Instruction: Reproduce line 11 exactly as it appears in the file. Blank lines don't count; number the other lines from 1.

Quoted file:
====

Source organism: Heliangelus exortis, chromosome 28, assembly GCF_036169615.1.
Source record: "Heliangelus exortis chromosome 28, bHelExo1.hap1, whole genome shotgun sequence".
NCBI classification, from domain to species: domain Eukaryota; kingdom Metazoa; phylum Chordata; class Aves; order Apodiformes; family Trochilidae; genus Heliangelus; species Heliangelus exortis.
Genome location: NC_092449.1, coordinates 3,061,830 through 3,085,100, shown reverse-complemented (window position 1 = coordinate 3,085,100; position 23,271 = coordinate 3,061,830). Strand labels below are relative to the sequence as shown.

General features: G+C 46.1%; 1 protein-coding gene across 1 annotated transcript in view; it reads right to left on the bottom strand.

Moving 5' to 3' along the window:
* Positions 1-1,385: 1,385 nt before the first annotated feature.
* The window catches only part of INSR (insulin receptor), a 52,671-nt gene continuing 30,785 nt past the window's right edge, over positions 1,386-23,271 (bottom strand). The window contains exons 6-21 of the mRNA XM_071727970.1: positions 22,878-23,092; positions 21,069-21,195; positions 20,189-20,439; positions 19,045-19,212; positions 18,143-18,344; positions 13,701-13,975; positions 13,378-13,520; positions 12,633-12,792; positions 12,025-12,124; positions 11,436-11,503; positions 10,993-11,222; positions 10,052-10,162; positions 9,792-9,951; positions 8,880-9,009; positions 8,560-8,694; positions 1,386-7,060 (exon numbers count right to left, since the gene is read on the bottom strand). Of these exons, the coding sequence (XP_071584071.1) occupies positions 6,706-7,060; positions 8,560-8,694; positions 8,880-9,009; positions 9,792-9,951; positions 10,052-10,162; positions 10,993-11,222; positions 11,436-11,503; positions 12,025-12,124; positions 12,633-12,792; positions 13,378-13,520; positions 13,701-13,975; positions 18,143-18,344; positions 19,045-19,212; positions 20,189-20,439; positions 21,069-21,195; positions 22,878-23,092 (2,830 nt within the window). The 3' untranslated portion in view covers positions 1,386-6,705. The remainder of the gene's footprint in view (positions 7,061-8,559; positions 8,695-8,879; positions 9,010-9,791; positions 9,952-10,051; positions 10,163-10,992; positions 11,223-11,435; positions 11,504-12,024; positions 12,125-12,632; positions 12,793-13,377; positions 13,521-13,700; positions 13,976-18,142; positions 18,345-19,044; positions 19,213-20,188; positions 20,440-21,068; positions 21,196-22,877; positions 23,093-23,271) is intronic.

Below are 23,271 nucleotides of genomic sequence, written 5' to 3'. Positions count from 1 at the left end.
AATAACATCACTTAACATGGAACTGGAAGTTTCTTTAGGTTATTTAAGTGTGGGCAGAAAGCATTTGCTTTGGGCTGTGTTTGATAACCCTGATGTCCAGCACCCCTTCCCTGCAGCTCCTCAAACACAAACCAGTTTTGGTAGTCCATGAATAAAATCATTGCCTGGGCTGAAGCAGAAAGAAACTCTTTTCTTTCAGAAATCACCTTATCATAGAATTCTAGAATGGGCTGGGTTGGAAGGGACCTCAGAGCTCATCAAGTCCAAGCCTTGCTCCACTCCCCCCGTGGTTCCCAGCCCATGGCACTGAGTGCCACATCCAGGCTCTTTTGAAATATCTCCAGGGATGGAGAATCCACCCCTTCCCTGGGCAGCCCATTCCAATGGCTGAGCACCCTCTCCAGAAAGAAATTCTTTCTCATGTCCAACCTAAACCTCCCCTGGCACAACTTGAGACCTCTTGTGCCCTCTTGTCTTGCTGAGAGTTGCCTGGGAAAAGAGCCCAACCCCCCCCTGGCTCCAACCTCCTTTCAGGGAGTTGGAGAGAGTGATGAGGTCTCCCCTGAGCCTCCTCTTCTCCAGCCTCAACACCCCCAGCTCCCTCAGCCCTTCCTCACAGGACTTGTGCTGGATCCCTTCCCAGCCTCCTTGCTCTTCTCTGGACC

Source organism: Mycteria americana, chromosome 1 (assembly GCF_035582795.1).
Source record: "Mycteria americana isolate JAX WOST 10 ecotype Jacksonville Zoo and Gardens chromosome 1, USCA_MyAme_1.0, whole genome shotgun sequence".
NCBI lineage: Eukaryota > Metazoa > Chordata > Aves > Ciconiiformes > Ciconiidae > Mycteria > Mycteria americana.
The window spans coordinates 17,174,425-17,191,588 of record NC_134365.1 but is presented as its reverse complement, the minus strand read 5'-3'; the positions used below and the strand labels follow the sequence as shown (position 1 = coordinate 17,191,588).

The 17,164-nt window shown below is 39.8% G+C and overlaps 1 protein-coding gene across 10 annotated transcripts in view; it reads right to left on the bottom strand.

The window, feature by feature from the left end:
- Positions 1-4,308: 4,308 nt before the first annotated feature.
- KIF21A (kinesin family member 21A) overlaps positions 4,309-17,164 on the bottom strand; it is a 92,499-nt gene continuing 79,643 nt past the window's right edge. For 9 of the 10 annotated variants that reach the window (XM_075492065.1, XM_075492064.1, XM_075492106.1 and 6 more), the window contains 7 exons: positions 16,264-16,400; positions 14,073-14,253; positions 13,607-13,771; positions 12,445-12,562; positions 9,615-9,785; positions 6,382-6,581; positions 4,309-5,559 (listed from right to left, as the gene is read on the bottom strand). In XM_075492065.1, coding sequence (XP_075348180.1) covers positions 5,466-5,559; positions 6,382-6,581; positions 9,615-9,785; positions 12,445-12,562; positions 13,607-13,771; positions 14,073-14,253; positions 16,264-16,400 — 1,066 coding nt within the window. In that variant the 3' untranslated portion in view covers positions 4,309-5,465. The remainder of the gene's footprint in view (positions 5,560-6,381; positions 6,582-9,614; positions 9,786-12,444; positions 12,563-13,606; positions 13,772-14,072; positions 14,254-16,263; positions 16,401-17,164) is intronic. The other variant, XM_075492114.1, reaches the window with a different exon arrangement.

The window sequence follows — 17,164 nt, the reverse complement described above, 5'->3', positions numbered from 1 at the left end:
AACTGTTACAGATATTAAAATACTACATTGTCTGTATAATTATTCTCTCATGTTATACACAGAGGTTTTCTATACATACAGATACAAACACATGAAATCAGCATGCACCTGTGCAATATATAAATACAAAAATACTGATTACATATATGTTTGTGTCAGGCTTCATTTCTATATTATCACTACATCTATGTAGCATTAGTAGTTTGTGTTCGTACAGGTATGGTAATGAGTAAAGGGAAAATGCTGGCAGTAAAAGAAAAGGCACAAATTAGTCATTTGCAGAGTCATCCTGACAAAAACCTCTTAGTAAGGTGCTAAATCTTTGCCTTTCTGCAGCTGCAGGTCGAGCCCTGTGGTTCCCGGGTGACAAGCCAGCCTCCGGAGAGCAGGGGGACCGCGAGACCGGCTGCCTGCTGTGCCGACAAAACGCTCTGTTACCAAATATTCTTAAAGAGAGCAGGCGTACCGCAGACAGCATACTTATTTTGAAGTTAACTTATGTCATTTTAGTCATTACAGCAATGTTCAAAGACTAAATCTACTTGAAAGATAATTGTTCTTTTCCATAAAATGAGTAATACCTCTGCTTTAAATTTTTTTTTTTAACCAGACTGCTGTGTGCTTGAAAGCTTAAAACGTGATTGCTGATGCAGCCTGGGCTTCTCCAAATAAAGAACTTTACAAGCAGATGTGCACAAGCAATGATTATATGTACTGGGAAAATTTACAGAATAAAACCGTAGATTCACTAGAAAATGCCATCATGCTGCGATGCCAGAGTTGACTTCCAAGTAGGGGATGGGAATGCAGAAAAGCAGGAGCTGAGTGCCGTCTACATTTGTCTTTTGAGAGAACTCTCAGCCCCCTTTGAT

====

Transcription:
Source organism: Mycteria americana, chromosome 1 (assembly GCF_035582795.1).